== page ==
On 4 June 1867, two days after the birth of his second daughter, Mary, Frederick Leach travelled to Sussex to work on painted decorations at the beautiful flint church of St Wulfran in Ovingdean, near Brighton.
Ovingdean is the birthplace of Victorian church decorator and stained glass designer, Charles Eamer Kempe who is also buried in the family plot in the churchyard. He was heavily involved in the restoration and redecoration of the church in the 1860s.
A painted panel in a corner of the chancel ceiling states that Charles Eamer Kempe completed the work with his associates (‘cum sociis fecit’) on the Feast Day of Corpus Christi 1867.
Some details of Frederick Leach’s involvement can be gathered from a Cashbook for the Leach firm in the collection at the Museum of Cambridge. The work took thirteen and a half days, travel and luggage was charged for between London and Brighton (not Cambridge) and for lodgings in Brighton. Quantities of paint colours, including Vermillion, Chrome Yellow, Indian Red, Vandyke Brown, Mineral Green and Burnt Umber had been given ‘to Village Painter’ (presumably for mixing but perhaps he, too, had a hand in the painting?). Extra ‘sundries’ included tacks, glass paper, mahlsticks and charge for ‘wear of pencils and fitches’.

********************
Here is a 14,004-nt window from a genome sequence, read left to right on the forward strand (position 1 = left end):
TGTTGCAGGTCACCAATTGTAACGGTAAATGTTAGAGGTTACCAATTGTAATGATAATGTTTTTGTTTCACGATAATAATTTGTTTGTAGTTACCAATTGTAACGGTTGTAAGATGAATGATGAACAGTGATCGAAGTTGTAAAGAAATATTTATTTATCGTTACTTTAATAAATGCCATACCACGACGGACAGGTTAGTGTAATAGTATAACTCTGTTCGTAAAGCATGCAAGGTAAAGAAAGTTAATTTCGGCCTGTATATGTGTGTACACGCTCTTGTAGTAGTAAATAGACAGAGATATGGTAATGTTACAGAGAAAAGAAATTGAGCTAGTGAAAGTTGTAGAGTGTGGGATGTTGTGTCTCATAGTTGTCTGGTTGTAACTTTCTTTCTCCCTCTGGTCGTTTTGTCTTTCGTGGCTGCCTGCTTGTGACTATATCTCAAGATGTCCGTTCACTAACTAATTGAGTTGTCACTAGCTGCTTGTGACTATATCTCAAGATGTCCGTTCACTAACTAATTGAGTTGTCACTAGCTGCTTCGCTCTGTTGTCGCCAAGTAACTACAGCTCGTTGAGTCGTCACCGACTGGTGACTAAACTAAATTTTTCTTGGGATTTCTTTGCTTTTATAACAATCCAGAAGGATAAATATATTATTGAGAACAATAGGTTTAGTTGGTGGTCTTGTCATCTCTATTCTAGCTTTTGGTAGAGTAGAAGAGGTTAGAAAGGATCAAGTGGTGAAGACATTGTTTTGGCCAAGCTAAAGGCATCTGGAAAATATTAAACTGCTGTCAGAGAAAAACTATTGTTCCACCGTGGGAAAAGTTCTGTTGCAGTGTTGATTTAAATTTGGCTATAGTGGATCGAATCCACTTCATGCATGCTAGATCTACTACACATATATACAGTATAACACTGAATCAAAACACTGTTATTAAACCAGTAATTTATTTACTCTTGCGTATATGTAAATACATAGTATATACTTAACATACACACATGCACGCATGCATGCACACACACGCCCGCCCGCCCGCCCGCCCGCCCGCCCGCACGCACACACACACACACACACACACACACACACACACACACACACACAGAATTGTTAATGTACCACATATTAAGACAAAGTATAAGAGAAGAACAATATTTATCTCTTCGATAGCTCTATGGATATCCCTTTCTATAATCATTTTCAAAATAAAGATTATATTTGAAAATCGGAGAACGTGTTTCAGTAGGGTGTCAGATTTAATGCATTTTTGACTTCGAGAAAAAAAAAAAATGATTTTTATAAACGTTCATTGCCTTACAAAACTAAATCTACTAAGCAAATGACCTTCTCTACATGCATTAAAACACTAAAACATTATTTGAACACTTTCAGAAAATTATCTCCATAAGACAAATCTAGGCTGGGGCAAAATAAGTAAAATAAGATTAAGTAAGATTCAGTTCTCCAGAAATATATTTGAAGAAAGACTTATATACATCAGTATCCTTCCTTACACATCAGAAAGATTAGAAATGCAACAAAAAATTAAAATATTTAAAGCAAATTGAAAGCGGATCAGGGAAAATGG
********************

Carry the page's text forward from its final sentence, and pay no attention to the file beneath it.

Frederick Leach continued to work with and for Kempe on several churches after this, including St John the Baptist, Tuebrook, until they parted company finally in 1874.
See also Adrian Barlow, Kempe, The Life, Art and Legacy of Charles Eamer Kempe (Cambridge, 2018), esp. pp 28-30 and his blog for The Kempe Trust: http://thekempetrust.co.uk/?page_id=52